Though many years separated him from liberty, he looked forward with a pathetic longing to the Home we had opened for those who left State Prison determined to do right Hope Hall was indeed to him “home, Sweet Home,” and while he prepared himself to make the most of all the Home would offer him, he counted the years and months and days that were before him, as a child might count the days of a long term before the glad return to home and dear ones.
So this very humble follower of the saner-loving Christ carried his cross and lived earnestly up to its light within the shadow of the State Prison, one little unit in the great League that was to link men’s hearts, from prison to prison, all her this big country of ours, in a new, good purpose for honesty and uprightness. Nearly forty thousand men since his day have joined the League, but who shall say that the one unseen life-link was not of vital important in the forming of the great chain?
All unexpected, one night, a messenger passed down the stone corridor, one to whom no watching guard could deny admittance. He stopped at the bared door of this prisoner’s cell, and even those stern bars could not hinder his entrance. The call was clear; the touch that bid the prisoner follow was not to be disregarded, for he looked up into the face of the Angel of Death. Oh! why do we, in our earthly blindness, paint this celestial messenger as a grim specter, with bony hand and cruel scythe? Why the trailing black robes and grinning skull? Surely, to many he is an angel of light, with tender touch and loving voice, and arms that gently carry the wary soul to the heavenly land of sweet peace and rest; lips that proclaim liberty to the captive, victory to the struggling warrior, and life everlasting, joyous and sweet, to those whose earthly pat has been amid the shadows. So came God’s messenger to that prison cell. A few hours of suffering, patiently borne, and then the dropping to sleep for the great awakening in the sunshine of another world.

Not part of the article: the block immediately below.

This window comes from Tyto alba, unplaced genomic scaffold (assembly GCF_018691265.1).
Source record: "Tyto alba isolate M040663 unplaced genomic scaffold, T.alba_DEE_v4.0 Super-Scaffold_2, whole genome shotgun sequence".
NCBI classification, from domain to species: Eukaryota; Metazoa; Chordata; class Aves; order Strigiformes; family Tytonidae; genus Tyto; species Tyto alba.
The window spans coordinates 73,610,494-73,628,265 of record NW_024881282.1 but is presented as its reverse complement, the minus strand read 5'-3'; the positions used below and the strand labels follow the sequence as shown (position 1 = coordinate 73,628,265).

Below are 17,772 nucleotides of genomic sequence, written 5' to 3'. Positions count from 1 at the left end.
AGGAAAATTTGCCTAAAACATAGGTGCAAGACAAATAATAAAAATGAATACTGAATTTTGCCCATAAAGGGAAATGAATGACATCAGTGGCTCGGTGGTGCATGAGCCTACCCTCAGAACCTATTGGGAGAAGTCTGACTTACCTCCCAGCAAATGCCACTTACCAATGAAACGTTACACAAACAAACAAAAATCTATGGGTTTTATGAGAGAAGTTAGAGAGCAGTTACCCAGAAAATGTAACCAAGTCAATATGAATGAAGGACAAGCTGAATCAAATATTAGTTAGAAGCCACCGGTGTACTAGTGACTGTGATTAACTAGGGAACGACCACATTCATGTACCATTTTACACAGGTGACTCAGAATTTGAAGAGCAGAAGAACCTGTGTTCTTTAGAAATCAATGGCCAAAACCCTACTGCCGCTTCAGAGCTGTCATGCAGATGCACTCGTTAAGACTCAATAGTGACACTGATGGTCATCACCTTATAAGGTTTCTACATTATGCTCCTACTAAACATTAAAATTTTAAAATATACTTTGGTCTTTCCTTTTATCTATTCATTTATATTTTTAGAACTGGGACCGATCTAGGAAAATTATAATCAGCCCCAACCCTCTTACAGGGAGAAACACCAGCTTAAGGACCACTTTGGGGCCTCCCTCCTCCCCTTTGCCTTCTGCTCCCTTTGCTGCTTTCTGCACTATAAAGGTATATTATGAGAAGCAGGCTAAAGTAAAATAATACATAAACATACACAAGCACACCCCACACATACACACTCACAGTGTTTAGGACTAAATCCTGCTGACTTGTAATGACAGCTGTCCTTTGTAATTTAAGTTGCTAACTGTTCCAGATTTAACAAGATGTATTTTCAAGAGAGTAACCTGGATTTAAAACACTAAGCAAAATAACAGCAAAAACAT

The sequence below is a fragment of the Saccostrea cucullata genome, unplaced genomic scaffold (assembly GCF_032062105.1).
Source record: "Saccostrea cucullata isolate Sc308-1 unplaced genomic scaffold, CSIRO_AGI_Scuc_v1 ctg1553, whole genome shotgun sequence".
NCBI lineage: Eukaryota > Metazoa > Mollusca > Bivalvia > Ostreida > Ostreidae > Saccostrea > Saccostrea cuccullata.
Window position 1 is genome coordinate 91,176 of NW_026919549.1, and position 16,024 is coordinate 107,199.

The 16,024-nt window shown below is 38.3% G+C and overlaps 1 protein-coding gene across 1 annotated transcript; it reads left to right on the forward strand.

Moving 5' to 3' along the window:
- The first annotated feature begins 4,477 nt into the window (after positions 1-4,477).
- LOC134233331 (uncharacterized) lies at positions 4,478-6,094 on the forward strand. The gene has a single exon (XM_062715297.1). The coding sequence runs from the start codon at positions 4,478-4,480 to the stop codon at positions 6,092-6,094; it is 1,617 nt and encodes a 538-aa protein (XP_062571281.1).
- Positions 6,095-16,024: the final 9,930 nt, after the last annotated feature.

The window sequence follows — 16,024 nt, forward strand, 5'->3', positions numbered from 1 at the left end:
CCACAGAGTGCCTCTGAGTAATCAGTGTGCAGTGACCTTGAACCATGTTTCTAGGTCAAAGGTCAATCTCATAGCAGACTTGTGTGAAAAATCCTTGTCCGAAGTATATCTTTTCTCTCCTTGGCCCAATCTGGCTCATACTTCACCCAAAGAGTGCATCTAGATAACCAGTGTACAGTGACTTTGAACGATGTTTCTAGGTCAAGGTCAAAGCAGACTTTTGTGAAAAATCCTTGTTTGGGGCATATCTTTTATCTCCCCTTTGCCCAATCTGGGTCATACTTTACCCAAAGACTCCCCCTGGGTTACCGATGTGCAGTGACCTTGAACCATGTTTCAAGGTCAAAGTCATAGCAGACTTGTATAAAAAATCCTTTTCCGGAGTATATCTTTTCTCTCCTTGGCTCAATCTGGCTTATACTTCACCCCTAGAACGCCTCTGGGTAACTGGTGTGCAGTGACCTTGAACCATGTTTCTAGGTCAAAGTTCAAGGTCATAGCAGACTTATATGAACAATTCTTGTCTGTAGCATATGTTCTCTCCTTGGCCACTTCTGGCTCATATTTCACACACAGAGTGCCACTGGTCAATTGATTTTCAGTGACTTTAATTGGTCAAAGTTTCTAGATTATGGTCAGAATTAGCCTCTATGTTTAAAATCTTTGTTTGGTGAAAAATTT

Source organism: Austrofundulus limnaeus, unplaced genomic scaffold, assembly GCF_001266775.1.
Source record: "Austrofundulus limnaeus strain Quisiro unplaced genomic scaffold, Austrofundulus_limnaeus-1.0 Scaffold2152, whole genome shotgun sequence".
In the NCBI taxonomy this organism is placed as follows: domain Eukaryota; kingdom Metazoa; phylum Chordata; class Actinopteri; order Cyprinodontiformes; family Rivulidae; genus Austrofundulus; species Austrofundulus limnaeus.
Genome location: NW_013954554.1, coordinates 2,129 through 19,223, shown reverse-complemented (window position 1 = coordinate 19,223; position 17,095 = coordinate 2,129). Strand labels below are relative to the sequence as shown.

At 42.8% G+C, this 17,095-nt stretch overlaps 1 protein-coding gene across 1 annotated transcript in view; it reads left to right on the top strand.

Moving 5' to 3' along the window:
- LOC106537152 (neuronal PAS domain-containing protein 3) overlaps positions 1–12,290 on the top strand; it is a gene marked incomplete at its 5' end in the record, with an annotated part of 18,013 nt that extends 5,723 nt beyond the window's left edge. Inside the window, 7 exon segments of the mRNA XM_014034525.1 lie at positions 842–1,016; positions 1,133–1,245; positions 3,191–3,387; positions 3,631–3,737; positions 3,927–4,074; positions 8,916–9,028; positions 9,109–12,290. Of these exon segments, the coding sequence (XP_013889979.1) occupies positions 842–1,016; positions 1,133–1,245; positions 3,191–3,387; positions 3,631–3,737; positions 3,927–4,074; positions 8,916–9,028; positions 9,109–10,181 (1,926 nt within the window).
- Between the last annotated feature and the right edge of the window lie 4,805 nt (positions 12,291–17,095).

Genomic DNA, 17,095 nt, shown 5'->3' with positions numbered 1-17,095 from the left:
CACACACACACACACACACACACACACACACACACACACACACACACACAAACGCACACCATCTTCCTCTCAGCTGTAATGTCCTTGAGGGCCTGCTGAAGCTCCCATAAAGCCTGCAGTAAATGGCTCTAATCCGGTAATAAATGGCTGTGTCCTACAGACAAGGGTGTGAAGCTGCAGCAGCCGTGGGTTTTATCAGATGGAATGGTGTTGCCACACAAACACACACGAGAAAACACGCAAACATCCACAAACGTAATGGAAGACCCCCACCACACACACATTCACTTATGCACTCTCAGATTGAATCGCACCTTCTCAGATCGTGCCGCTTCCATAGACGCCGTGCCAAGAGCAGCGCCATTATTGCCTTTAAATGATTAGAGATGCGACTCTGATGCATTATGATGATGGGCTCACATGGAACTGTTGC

An officer who had taken much interest in him told me of those last hours. He had hastened to the hospital cot to which the prisoner had bene removed, and asked if there was anything he could do for him. “there is only one thing I want,” had been his response, “Ffetch me the little Day Book that has been such a comfort to me. I want to have it near me.” The dimming eyes could no longer see the words, but the little boo was laid on the pillow where the hands, growing cold in death, could reach up nd feel it. Hoping that he might yet recover, and thinking to rouse, him, the officer said, “Cheer up, you will soon b better; I’m going to eep your own cell for you.” He knew that even a cell can become something of a home-corner to the long-time prisoner when the walls are hung with the few treasures a man possesses, and when upon it stones he had often knelt to utter prayers that have made a dreary place sacred. A smile flitted one rthe prisoner’s face a he answered, ‘I shall want it no more; my pardon has come”‘ and it had come, signed by no pen of human governor, but signed and sealed by One who has said, “I have blotted out, as a thick cloud, thy transgressions ,and, as a cloud, thy sins; renter unito Me; for I have redeemed thee.”
It was some weeks afterward that I received the good-by message of the comrade gone to form one of our first League-links to the other world. .A man who had served fifteen years in that prison had just come home to Hope Hall, and I had gone over to dine with my “boys” in honor of the occasion, for it means much to a man who has long looked forward to that wondrous day of liberty to feel that others rejoice with him also. He told me, as he sat at my side amid the happy crowd around our tables — representing, by the way, six or seven state prisons — that he had been at the death-be of this friend. Just before he died, he called him close and whispered, “Give my love to the Little Mother, and say that though I cannot come to the Home she has prepared for me, to which I have so looked onwards, I have gone to another Home, the one that my Saviour has prepared. Tell her that i will be waiting and watching for her at the gate.”
When I reach that gate and see again the face of that once hopeless man, bright with the joy and glory of the glad new world, I think I shall forget the world’s jeering prophecy of failure, the toil and tears, the difficulties and disappointments; and, as each soul is precious and worth a king’s ransom, I shall say, “It was worth while.”
Source: American Oratory of To-Day, ed. Edwin DuBois Shurter (Austin: South-West Publishing Company) 1910, pp. 196-198.
Also: Little Mother Stories, (New York: The Volunteer Prison League), 1906, pp. 36-52.